8. Boudarbat, Brahim & Lemieux, Thomas & Riddell, Craig, 2008. "The Evolution of the Returns to Human Capital in Canada, 1980-2006," Economics working papers craig_riddell-2008-15, Vancouver School of Economics, revised 22 Oct 2008.
  9. Carneiro, Pedro & Heckman, James J., 2002. "The Evidence on Credit Constraints in Post-Secondary Schooling," IZA Discussion Papers 518, Institute for the Study of Labor (IZA).
  10. Frenette, Marc, 2007. "Why Are Youth from Lower-income Families Less Likely to Attend University? Evidence from Academic Abilities, Parental Influences, and Financial Constraints," Analytical Studies Branch Research Paper Series 2007295e, Statistics Canada, Analytical Studies Branch.
  11. Keane, Michael P & Wolpin, Kenneth I, 2001. "The Effect of Parental Transfers and Borrowing Constraints on Educational Attainment," International Economic Review, Department of Economics, University of Pennsylvania and Osaka University Institute of Social and Economic Research Association, vol. 42(4), pages 1051-1103, November.
  12. Oreopoulos, Philip, 2007. "Do dropouts drop out too soon? Wealth, health and happiness from compulsory schooling," Journal of Public Economics, Elsevier, vol. 91(11-12), pages 2213-2229, December.
  13. Drolet, Marie, 2005. "Participation aux etudes postsecondaires au Canada : le role du revenu et du niveau de scolarite des parents a-t-il evolue au cours des annees 1990?," Direction des etudes analytiques : documents de recherche 2005243f, Statistics Canada, Direction des etudes analytiques.
  14. Pierre Lefebvre & Philip Merrigan, 2010. "Labour Outcomes of Graduates and Dropouts of High School and Post-secondary Education: Evidence for Canadian 24- to 26-year-olds in 2005," Cahiers de recherche 1045, CIRPEE.
  15. Zhao, John & Lipps, Garth & Corak, Miles, 2003. "Revenu familial et participation aux etudes postsecondaires," Direction des etudes analytiques : documents de recherche 2003210f, Statistics Canada, Direction des etudes analytiques.
  16. Ana M. Ferrer & W. Craig Riddell, 2002. "The role of credentials in the Canadian labour market," Canadian Journal of Economics, Canadian Economics Association, vol. 35(4), pages 879-905, November.
  17. Ermisch, John & Francesconi, Marco, 2001. "Family Matters: Impacts of Family Background on Educational Attainments," Economica, London School of Economics and Political Science, vol. 68(270), pages 137-56, May.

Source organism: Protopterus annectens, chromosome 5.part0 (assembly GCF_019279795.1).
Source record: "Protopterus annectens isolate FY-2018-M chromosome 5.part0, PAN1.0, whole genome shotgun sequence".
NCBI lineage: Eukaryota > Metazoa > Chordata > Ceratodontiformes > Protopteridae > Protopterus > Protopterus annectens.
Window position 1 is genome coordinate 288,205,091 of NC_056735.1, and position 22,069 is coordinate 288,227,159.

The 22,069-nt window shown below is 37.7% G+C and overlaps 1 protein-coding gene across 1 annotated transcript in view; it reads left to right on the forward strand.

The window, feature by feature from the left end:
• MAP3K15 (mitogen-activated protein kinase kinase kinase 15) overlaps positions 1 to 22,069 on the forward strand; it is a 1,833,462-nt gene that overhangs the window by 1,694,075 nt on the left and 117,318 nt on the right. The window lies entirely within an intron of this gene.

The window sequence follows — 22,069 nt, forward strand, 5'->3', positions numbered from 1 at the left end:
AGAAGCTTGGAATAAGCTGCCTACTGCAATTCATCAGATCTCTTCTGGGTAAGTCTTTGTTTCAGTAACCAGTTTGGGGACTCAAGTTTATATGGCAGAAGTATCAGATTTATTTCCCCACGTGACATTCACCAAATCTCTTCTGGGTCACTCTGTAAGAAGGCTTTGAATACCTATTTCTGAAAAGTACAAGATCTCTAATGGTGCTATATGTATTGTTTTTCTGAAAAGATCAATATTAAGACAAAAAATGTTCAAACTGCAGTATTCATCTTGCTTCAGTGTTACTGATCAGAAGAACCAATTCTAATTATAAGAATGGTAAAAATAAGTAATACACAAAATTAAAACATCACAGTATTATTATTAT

18. Boudarbat, Brahim, 2004. "Earnings and Community College Field of Study Choice in Canada," IZA Discussion Papers 1156, Institute for the Study of Labor (IZA).
Full references (including those not matched with items on IDEAS)

Citations

Lists

This item is not listed on Wikipedia, on a reading list or among the top items on IDEAS.

Statistics

Access and download statistics

Corrections

When requesting a correction, please mention this item's handle: RePEc:lvl:lacicr:1106. See general information about how to correct material in RePEc.

For technical questions regarding this item, or to correct its authors, title, abstract, bibliographic or download information, contact: (Johanne Perron).

If you have authored this item and are not yet registered with RePEc, we encourage you to do it here. This allows to link your profile to this item. It also allows you to accept potential citations to this item that we are uncertain about.

If references are entirely missing, you can add them using this form.

If the full references list an item that is present in RePEc, but the system did not link to it, you can help with this form.

If you know of missing items citing this one, you can help us creating those links by adding the relevant references in the same way as above, for each refering item. If you are a registered author of this item, you may also want to check the "citations" tab in your profile, as there may be some citations waiting for confirmation.

Please note that corrections may take a couple of weeks to filter through the various RePEc services.